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      A fluid cover medium provides superior morphology and preserves RNA integrity in tissue sections for laser microdissection and pressure catapulting.

      The Journal of Pathology

      Carcinoma, Basal Cell, pathology, Cells, Cultured, DNA, analysis, DNA, Neoplasm, Electrophoresis, Agar Gel, methods, Histocytological Preparation Techniques, instrumentation, Humans, Lasers, Lung, Microdissection, Nucleic Acid Amplification Techniques, Paraffin Embedding, Proteins, RNA, RNA, Neoplasm, Reverse Transcriptase Polymerase Chain Reaction

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          Abstract

          Laser microdissection and pressure catapulting has become a powerful tool to obtain homogeneous cell populations from tissue samples in nearly all fields of biomedical research. The isolated cells can be subsequently used for the analysis of proteins, DNA or RNA. However, the method requires physical access to the tissue surface and the sections therefore need to be air-dried and uncovered. The consequence is poor morphology, which severely reduces the potential of the technique, especially in non-homogeneous tissues or tissues with infiltrating immune cells. To overcome this limitation, a fluid cover medium was developed and the effects on frozen and paraffin wax-embedded tissue morphology were evaluated. The cover medium improved the morphology such that it was almost comparable to sections overlaid with glass coverslips. Moreover, the laser microdissection procedure was facilitated, since the medium allowed larger areas of tissues to be laser pressure-catapulted. Neither the isolation of proteins nor the extraction of genomic DNA was adversely affected by the use of the fluid cover medium. No significant differences in RNA quantity and integrity were detected by TaqMan real-time PCR for GAPDH, and microchip electrophoresis, between covered and uncovered tissue sections. In conclusion, this method provides considerably improved morphology for laser microdissection and pressure catapulting techniques without affecting RNA-dependent downstream applications. This not only facilitates established procedures, but will also extend the application to tissues that require superior morphological resolution. Copyright 2004 John Wiley & Sons, Ltd.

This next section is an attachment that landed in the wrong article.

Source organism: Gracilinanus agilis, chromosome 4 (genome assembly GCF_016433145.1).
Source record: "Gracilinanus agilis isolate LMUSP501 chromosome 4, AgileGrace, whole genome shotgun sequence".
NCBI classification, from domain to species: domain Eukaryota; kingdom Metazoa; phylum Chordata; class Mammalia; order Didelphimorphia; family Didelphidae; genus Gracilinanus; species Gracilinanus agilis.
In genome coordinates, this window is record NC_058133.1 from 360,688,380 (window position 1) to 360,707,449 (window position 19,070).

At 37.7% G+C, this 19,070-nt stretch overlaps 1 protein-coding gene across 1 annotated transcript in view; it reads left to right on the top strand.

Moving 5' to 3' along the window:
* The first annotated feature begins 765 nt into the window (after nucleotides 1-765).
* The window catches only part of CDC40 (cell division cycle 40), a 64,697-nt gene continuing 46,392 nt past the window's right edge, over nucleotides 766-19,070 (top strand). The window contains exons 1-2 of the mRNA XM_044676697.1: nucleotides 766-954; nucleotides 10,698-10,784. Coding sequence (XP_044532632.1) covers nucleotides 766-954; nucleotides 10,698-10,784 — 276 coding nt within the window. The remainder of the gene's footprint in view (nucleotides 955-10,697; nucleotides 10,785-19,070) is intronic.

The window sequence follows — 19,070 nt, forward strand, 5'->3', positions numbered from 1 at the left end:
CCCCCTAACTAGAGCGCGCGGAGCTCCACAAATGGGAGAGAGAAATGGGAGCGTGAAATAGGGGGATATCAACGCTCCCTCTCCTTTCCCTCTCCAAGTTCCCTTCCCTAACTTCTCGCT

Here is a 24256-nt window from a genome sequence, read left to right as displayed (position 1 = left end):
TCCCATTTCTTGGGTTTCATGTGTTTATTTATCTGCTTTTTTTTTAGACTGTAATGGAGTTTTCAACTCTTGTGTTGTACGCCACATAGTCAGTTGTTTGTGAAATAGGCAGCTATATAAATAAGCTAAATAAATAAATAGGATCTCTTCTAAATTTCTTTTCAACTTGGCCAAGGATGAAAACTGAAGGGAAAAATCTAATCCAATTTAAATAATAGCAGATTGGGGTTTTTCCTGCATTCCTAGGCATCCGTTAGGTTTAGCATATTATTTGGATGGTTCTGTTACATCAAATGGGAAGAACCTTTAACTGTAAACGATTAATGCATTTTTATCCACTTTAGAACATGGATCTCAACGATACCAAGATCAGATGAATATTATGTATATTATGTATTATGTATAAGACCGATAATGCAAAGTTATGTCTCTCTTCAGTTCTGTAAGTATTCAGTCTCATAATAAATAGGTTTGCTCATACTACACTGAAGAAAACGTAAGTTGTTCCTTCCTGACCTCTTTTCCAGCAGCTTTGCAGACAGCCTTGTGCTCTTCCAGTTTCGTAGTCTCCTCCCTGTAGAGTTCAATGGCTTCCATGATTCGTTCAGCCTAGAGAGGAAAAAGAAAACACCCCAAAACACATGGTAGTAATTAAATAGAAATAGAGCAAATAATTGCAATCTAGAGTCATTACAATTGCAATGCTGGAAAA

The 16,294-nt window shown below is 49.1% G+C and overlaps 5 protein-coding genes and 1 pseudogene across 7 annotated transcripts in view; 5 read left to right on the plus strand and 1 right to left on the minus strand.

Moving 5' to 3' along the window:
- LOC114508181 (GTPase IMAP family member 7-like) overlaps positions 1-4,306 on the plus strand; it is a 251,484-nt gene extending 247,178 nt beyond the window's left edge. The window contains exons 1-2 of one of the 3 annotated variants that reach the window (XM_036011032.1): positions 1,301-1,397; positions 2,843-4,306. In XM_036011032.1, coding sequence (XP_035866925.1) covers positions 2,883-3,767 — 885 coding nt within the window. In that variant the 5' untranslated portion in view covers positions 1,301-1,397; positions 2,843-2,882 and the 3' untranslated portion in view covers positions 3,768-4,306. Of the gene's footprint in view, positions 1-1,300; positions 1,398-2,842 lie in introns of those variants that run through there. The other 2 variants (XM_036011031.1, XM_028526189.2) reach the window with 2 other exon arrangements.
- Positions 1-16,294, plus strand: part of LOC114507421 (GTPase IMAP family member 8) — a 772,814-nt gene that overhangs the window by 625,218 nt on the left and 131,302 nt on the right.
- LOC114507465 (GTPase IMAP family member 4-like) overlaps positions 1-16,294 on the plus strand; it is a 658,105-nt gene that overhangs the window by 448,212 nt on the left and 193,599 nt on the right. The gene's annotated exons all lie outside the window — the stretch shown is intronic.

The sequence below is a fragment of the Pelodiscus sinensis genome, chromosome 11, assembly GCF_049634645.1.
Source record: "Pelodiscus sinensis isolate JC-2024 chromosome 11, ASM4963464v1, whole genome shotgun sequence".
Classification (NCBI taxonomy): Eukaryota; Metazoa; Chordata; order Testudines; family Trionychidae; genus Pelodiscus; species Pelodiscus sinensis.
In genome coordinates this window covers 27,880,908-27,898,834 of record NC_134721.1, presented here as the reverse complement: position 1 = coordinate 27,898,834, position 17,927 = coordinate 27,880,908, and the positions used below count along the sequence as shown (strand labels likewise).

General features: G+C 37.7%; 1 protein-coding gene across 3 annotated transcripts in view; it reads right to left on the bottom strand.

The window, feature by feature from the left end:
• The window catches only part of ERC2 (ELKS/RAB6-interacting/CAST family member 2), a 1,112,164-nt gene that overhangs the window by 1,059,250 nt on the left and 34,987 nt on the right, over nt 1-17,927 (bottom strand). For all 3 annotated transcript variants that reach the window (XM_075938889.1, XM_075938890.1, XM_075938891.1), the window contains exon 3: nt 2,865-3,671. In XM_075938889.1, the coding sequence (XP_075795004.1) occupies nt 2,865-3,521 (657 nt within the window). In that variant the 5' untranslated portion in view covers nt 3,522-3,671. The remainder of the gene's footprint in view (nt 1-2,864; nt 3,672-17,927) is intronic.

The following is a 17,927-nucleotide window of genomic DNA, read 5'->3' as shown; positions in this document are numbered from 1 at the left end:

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          Journal
          14694530
          10.1002/path.1496

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